“Art welcomes our patients so the experience is soothing, private, quiet, and confidential from the start,” said Stanislaw. “We provide ‘whole person care’ here, in a setting that is not institutional, but feels residential – and that starts from the moment patients enter the door.”


Use of natural light is also emphasized throughout Jonas Hill, from the inpatient unit’s wall-length windows to smart glass windows – which can alternate between privacy mode and natural daylight – used in the facility’s two therapy rooms.


Patients and care providers are invited to tangibly experience the outdoors in their daily routine as well. The facility is centered around an enclosed, outdoor “healing commons” space, which features a unique labyrinth area designed for recreational therapy like chalk art, as well as a basketball court. This area provides the dual benefit of increasing regular access to physical activity outdoors – which has been shown to encourage and prolong healing outcomes in treatment – as well as offering care providers the visibility into patient activity that doesn’t feel intrusive or restricting.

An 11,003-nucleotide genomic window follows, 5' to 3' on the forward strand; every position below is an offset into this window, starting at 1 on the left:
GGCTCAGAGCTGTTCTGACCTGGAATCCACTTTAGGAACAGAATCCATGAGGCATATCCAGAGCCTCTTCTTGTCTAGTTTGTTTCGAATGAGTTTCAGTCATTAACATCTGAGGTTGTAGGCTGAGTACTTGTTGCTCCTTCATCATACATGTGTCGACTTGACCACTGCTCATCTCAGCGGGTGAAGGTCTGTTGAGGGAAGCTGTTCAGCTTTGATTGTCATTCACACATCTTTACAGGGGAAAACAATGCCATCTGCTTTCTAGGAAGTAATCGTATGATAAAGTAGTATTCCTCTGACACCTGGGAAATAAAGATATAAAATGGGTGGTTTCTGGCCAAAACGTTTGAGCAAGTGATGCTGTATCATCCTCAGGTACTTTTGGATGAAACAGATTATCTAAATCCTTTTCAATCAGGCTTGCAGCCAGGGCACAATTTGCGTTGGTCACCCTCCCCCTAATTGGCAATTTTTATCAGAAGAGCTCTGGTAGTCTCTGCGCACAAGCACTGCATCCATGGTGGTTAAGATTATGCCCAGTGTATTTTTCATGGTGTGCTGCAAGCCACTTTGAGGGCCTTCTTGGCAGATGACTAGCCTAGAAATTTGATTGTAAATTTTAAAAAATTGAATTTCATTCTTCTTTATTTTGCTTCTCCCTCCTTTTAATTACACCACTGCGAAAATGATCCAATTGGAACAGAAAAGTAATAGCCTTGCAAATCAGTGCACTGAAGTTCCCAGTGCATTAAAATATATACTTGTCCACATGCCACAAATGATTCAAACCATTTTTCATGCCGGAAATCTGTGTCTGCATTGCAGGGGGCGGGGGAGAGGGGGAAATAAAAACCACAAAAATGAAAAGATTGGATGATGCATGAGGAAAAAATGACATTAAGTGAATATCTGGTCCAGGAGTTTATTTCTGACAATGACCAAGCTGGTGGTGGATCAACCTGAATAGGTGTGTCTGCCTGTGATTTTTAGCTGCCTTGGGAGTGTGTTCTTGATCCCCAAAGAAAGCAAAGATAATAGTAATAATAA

“The leadership team was very involved in all furniture and finish materials selections. Their team approach considered the needs of not only the patients and patient support, but also the care providers,” said Fawley. “An example of this is the dual outdoor spaces: One for the patients that included a labyrinth, a space of reflection and other areas for fitness and interaction. Another for the care providers, an interior staff courtyard that serves as a break space – a place for rejuvenation.”